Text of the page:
La Trobe
90184_Brady,R_2016.pdf (1.75 MB)

Sodium selenate treatment mitigates reduction of bone volume following traumatic brain injury in rats

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posted on 2023-02-02, 00:22 authored by RD Brady, Brian GrillsBrian Grills, Tania StasisTania Stasis, JD Wark, TJ O'Brien, SR Shultz, Stuart McDonaldStuart McDonald
Objectives: Administration of sodium selenate to rats given traumatic brain injury (TBI) attenuates brain damage and improves long-term behavioural outcomes. We have previously provided evidence that TBI causes bone loss in rats, however the effect of sodium selenate treatment on bone quantity following TBI is unknown. Methods: Rats were randomly assigned into sham injury or fluid percussion injury (FPI) groups and administered saline or sodium selenate for 12 weeks post-injury. Femora were analysed using histomorphometry, peripheral quantitative computed tomography (pQCT) and biomechanical testing. Results: Distal metaphyseal trabecular bone volume fraction of FPI-selenate rats was higher than FPI-vehicle rats (41.8%; p<0.01), however, femora from selenate-treated groups were shorter in length (4.3%; p<0.01) and had increased growth plate width (22.1%; p<0.01), indicating that selenate impaired long bone growth. pQCT analysis demonstrated that distal metaphyseal cortical thickness was decreased in TBI rats compared to shams (11.7%; p<0.05), however selenate treatment to TBI animals offset this reduction (p<0.05). At the midshaft we observed no differences in biomechanical measures. Conclusion: These are the first findings to indicate that mitigating TBI-induced neuropathology may have the added benefit of preventing osteoporosis and associated fracture risk following TBI.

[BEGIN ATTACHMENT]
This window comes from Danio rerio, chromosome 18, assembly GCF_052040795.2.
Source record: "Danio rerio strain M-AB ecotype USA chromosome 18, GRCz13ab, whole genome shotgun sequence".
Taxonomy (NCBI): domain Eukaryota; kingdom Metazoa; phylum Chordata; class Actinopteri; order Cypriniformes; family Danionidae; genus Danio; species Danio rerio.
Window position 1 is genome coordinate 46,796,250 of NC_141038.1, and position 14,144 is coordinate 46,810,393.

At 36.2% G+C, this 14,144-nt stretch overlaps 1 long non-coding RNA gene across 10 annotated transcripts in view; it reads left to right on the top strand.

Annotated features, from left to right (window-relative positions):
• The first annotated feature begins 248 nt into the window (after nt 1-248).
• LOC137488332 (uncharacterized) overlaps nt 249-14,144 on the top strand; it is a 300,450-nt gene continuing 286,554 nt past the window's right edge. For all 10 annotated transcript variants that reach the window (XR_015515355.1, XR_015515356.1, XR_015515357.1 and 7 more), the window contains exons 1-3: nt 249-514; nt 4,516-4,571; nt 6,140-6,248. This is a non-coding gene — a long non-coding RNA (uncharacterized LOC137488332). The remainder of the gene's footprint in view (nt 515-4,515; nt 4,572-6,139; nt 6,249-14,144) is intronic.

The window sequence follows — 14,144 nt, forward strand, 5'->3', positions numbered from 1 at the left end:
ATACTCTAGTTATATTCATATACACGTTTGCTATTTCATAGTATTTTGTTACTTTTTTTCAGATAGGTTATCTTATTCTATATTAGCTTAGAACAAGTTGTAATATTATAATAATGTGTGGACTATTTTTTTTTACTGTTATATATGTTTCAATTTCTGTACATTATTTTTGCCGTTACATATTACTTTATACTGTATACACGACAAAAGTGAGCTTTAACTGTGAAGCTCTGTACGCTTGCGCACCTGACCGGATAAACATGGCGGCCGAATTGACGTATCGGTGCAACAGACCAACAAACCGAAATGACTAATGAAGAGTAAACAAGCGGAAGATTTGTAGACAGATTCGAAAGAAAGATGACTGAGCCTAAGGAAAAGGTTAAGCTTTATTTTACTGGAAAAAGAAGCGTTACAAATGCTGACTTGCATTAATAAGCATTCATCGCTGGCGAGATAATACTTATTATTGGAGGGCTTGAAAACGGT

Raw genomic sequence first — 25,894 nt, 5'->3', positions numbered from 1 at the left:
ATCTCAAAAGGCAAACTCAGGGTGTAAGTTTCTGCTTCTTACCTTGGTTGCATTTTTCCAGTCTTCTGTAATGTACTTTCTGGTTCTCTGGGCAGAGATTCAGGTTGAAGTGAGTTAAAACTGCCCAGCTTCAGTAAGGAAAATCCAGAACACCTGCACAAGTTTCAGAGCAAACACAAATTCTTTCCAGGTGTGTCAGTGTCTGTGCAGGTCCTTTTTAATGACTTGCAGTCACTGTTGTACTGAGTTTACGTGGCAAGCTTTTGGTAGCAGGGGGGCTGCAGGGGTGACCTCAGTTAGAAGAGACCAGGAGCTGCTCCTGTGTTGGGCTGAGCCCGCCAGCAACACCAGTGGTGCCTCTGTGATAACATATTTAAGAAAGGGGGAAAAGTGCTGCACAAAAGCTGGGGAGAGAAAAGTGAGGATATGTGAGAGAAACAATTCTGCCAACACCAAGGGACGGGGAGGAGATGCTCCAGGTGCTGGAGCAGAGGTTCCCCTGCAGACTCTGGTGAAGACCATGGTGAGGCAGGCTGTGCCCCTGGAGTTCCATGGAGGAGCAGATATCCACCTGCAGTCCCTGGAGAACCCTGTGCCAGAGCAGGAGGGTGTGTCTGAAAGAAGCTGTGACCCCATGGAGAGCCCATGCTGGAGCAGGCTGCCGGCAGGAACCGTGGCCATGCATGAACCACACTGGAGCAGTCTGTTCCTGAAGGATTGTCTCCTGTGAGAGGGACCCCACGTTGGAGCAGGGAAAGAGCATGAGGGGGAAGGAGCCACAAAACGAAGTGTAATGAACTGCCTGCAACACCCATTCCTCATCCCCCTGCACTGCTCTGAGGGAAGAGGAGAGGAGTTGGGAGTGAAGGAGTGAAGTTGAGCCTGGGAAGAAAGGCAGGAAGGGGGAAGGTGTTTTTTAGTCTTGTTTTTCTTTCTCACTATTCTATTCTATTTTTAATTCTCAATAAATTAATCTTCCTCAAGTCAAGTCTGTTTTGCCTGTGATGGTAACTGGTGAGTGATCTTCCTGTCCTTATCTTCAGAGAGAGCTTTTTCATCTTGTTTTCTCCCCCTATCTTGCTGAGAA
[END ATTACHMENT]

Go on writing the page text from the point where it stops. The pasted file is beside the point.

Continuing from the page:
Funding

This work was supported by grants to SRS and TJO from the NHMRC, a fellowship to SRS from CIHR, and funding from La Trobe University to BLG and SJM.

History

Publication Date

2016-12-01

Journal

Journal of Musculoskeletal and Neuronal Interactions

Volume

16

Issue

4

Pagination

8p. (p. 369-376)

Publisher

Hylonome Publications

ISSN

1108-7161

Rights Statement

© The Authors 2016. Published under the terms of Creative Common License CC BY-NC-SA 4.0 (Attribution-NonCommercial-ShareAlike).

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